Weaponization of VHF: The VHF viruses are spread in a variety of ways. Some may be transmitted to humans through a respiratory route. Although, evidence for a history of Weaponization does not exist for many of these viruses, all are considered by military medical planners to have a potential for aerosol dissemination, weaponization, or likelihood for confusion with similar agents that might be weaponized (Casadevall and Pirofski, 2004).

VHFs have been weaponized by several nations (Borio et al., 2002). HFVs have been weaponized by the former Soviet Union and the US (Alibek and Handelman, 1999). Aerosolized Ebola, Marburg, Lassa, yellow fever viruses and New World arenaviruses can cause disease in nonhuman primates (Borio et al., 2002); however, aerosolized transmission of VHF from person to person has never been documented (Weber and Rutala. 2001). There are reports that yellow fever may have been weaponized by North Korea. The former Soviet Union and Russia produced large quantities of Marburg, Ebola, Lassa and NewWorld arenaviruses (specifically, Junin and Machupo) until 1992 (Miller et al., 2002). Soviet Union researchers quantified the aerosol infectivity of Marburg virus for monkeys, determining that no more than a few virions are required to cause infection (Bazhutin et al., 1992). Yellow fever and Rift Valley fever viruses were developed as weapons by the US offensive biological weapons program prior to its termination in 1969. The Japanese terrorist cult Aum Shinrikyo unsuccessfully attempted to obtain Ebola virus as part of an effort to create biological weapons. Several studies have demonstrated successful infection of nonhuman primates by aerosol preparations of Ebola (Johnson et al., 1995) Marburg (Lub et al., 1995), Lassa (Stephenson et al., 1984) and New World arenaviruses (Kenyon et al., 1992). Arguments asserting that the absence of effective antiviral therapy and vaccines would make these viruses too dangerous to develop as weapons are not supported by the historical record. In 1999, CDC classified the HFVs as category A bioweapon agents, based on the potential to cause widespread illness and death, ease of dissemination or person-to-person transmission, potential for major public health impact and requirement of special action for public health preparedness (Center of Disease Control and Prevention, 2002a, b).

Biodefense against VHF: As a group, VHFs are classified as Category A (Center of Disease Control and Prevention, 2002a, b) agents because of their propensity to cause epidemic disease and high mortality, capacity to be transmitted from person to person and their requirement for specialized preparedness on the part of the public. Vaccines for VHFs such as Ebola and Lassa fever (Fisher-Hoch et al., 2000) and Dengue fever (Holen, 2010) are under development. A promising investigational vaccine for Ebola was recently shown to be highly protective in nonhuman primates (Sullivan et al., 2003). The only licensed vaccine for any of the VHFs is the live-attenuated 17D yellow fever vaccine (Center of Disease Control and Prevention, 2002a, b). The availability of this vaccine makes the potential use of the yellow fever virus as a bioweapon less likely and as such, it has been classified as a Category C bioweapon (Table 8). The yellow fever vaccine is a historically important vaccine that was instrumental in the containment of yellow fever for almost a century. It is recommended for residents of the United States who travel to areas of endemicity in tropical South America, Africa and other countries in the yellow fever endemic zone and for laboratory personnel that are at risk for yellow fever via aerosolization (Center of Disease Control and Prevention, 2002a, b; Monath, 2001). Protective antibody levels arise in 90% of vaccines in 10 days and 99% in 30 days (Weber and Rutala, 2001). A single dose of yellow fever vaccine probably provides lifelong protection, but international health regulations require revaccination 10 years after the initial dose (Monath, 2001). Given the inadequate supply of yellow fever vaccine (Nathan et al., 2003), the lack of vaccines for other VHFs and the potential use of these agents as bioweapons, passive vaccination has been strongly considered to treat and prevent disease (Casadevall, 2002). Passive vaccination with specific antibody is a logical choice for post-exposure prophylaxis because of the short incubation period of many VHF agents, including yellow fever, which makes active vaccination a poor strategy for preventing disease. Passively administered antibody has been used for Ebola, Argentine and Lassa hemorrhagic fevers (Casadevall, 2002).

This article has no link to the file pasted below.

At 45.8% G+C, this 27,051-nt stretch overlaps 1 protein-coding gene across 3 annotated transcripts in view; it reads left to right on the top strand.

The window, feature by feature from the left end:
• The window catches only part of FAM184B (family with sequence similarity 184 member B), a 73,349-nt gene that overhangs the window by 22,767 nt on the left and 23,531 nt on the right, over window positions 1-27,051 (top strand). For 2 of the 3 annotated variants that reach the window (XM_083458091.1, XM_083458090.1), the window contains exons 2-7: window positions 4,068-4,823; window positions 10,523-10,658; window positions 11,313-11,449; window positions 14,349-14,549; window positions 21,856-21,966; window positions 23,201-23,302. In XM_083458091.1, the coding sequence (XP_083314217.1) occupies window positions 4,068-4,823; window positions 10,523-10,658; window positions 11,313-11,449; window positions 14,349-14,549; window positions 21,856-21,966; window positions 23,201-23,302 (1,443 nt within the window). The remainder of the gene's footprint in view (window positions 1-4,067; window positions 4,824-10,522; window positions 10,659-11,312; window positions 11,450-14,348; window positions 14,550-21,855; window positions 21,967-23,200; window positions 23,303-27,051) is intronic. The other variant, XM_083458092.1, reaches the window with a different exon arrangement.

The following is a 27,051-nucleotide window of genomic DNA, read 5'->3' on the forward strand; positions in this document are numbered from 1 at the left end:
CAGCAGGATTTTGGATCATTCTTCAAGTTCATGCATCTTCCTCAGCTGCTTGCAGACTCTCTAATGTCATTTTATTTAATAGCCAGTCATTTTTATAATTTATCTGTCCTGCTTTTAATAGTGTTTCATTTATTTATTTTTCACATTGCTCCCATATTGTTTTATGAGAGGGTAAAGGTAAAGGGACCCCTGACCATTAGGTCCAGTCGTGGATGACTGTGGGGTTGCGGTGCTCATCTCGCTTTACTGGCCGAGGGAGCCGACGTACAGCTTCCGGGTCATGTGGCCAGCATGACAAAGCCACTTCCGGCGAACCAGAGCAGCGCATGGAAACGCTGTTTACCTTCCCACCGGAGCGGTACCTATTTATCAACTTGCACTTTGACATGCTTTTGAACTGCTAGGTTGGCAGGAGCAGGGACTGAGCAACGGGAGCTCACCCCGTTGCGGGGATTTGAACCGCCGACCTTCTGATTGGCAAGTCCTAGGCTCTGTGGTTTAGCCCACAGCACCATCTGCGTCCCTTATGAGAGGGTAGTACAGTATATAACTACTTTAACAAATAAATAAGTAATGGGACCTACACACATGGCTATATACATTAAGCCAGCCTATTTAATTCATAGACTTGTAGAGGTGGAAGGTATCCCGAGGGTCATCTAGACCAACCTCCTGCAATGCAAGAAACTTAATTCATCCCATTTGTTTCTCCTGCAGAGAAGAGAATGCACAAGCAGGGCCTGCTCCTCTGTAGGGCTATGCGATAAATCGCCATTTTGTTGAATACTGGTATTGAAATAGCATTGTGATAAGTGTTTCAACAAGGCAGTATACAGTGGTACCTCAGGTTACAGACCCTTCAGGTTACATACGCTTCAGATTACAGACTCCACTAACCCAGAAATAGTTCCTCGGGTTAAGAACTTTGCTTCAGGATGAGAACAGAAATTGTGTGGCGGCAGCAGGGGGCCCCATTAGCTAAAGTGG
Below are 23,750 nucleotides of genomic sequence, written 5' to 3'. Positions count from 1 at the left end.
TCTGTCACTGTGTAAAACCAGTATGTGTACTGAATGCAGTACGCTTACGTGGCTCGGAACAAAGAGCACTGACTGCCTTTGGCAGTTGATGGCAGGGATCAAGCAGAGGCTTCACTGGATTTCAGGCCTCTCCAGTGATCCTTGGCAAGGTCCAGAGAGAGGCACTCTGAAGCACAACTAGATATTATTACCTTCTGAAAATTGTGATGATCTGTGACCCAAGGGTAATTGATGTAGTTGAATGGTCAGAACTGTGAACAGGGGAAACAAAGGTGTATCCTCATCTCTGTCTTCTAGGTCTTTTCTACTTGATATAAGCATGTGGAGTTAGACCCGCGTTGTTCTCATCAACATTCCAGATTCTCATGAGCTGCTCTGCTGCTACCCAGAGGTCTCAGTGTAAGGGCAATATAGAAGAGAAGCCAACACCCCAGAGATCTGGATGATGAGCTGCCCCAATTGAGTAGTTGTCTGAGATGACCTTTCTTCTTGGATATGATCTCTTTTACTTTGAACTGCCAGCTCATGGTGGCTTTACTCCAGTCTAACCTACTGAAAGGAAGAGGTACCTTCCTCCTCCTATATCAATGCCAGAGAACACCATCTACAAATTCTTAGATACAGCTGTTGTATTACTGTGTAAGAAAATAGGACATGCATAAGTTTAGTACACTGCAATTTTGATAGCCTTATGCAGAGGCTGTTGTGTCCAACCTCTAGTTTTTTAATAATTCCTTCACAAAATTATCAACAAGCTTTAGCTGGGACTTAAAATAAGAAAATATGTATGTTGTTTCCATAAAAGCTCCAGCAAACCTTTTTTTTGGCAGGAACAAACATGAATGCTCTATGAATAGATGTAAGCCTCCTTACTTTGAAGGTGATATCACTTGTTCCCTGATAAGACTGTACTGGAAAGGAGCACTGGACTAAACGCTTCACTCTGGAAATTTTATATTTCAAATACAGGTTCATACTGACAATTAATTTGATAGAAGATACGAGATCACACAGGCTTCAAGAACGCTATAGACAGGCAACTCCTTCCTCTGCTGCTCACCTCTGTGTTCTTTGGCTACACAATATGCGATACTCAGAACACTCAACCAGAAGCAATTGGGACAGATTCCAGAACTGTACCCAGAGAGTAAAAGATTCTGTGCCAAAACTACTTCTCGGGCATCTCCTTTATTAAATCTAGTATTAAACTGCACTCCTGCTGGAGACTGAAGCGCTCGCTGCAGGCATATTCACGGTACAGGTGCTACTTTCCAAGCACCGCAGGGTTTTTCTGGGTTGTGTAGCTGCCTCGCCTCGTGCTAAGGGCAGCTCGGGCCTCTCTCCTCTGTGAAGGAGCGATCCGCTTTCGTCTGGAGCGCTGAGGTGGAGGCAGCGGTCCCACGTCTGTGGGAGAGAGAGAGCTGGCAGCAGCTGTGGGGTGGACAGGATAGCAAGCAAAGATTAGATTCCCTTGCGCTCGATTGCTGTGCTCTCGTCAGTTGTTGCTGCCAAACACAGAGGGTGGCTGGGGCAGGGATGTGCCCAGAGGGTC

Arboviruses causing encephalitis: Arboviral (arthropod-borne virus) encephalitis is a group of viral illnesses that cause inflammation of the brain and are transmitted to humans by biting insects. Types of arboviruses include West Nile Virus (WNV), Venezuelan Equine Encephalitis (VEE), Western Equine Encephalitis (WEE) and Eastern Equine Encephalitis (EEE). VEE, WEE and EEE is an alphavirus (Table 7) belongs to the group IV Togaviridae. Alphaviruses have a positive sense single stranded RNA genome. WNV is an in the family Flaviviridae and is the leading cause of arboviral disease in US.


Table 7: Medically important category B alphaviruses (Stienlauf et al., 2002)


Table 8: Approximate assessment of vaccines for human use against CDC categories A, B and C agents (Hilleman, 2002)
IND: Investigative New Drug

An estimated 80% of WNV infections are asymptomatic. Most symptomatic persons develop an acute systemic febrile illness that often includes headache, myalgia, arthralgia, rash, or gastrointestinal symptoms. Less than 1% of infected persons develop neuroinvasive disease, which typically presents as encephalitis, meningitis, or acute flaccid paralysis (Centre of Disease Control and Prevetion, 2010). WNV is rarely fatal and most people infected recover. VEE, WEE and EEE are fatal in most cases.